Texas Gears Up for Start of State Historic Tax Credit Program

4 min read

Texas officials are preparing for the startup of the state’s new historic rehabilitation tax credit program, which industry participants suggest should be attractive to developers.

On May 23, the Texas Historical Commission (THC) published proposed regulations for the new state historic preservation tax credit program in the Texas Register for a 30-day public comment period. The rules describe the application and review process, the information that must be submitted to qualify for and receive the tax credit, eligible and ineligible project expenses and costs, review fees, and other aspects.

The proposed rules will be presented to the Commission for adoption at the end of July, according to THC division director Sharon Fleming. The necessary forms for the program will be completed by year end, she said.


25% Tax Credit

The new tax credit was established by state legislation enacted in June 2013 and becomes effective January 1, 2014. The legislation and proposed rules authorize a tax credit equal to 25% of qualified rehabilitation expenditures for a certified historic structure placed in service on or after September 1, 2013. A certified historic structure is defined as a structure on the National Register of Historic Places, a Recorded Texas Historic Landmark, a State Antiquities Landmark, or a building certified by THC as contributing to the historic significance of a federal or local historic district. Rehab expenditures must exceed $5,000. There is no cap on either the maximum credit amount per project or the amount of credits that can be reserved annually.

To qualify a structure and the rehab work and ultimately receive the tax credit, sponsors will be required to complete and submit three application forms to THC – Parts A (Evaluation of Significance), B (Description of Rehabilitation), and C (Request for Certification of Completed Work). This process is similar to submission of Parts 1, 2, and 3 for the federal historic tax credit.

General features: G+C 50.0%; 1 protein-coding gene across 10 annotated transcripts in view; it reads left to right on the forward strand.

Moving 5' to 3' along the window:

The rules outline different submission requirements for projects seeking both federal and state tax credits and those applying for only state tax credits.

The tax credit will be issued to the owner of the rehabilitated building in the form of a certificate that may be transferred. The Texas credit, which will offset state franchise tax liability, will be claimed in one year and may be bifurcated from the federal historic tax credit.


Ongoing Application Reviews

THC will accept applications on an ongoing basis rather than holding application cycles. According to Fleming, the Commission will likely review applications in the order in which they were received. However, she indicated expedited review may be possible for applications for projects previously reviewed under the federal historic tax credit program.

According to THC’s proposed rules, if a rehabilitated certified historic structure is placed in service on or after September 1, 2014, but before January 1, 2015, the application may include eligible costs and expenses for the project incurred up to 48 months prior to the date the property is placed in service. If a federal Part 1 has been filed before January 1, 2015 for purposes of the federal tax credit, state Part A must be filed on or after January 1, 2015.

If a rehabilitated certified historic structure is placed in service on or after January 1, 2015, Part A must be submitted before the building is placed in service. The proposed rules urge sponsors to submit Parts A and B “at the earliest possible date.”

Scot Butcher of Tax Incentive Capital, a Providence, R.I.-based syndicator of federal and state tax credits, described the proposed rules as “well drafted” and said, “We’re very bullish on the Texas program. We think it’s great. The projects that we’ve looked at in Texas are sizable in scale.”

The areas of heavy demand for Texas’ historic tax credit may be foreshadowed by the usage pattern for the federal historic tax credit. According to Fleming, an analysis revealed that three-quarters of projects certified for federal historic tax credits in Texas have been in the cities of Dallas, San Antonio, Houston, and Fort Worth.

(Proposed rules: http://tinyurl.com/pwlaqww)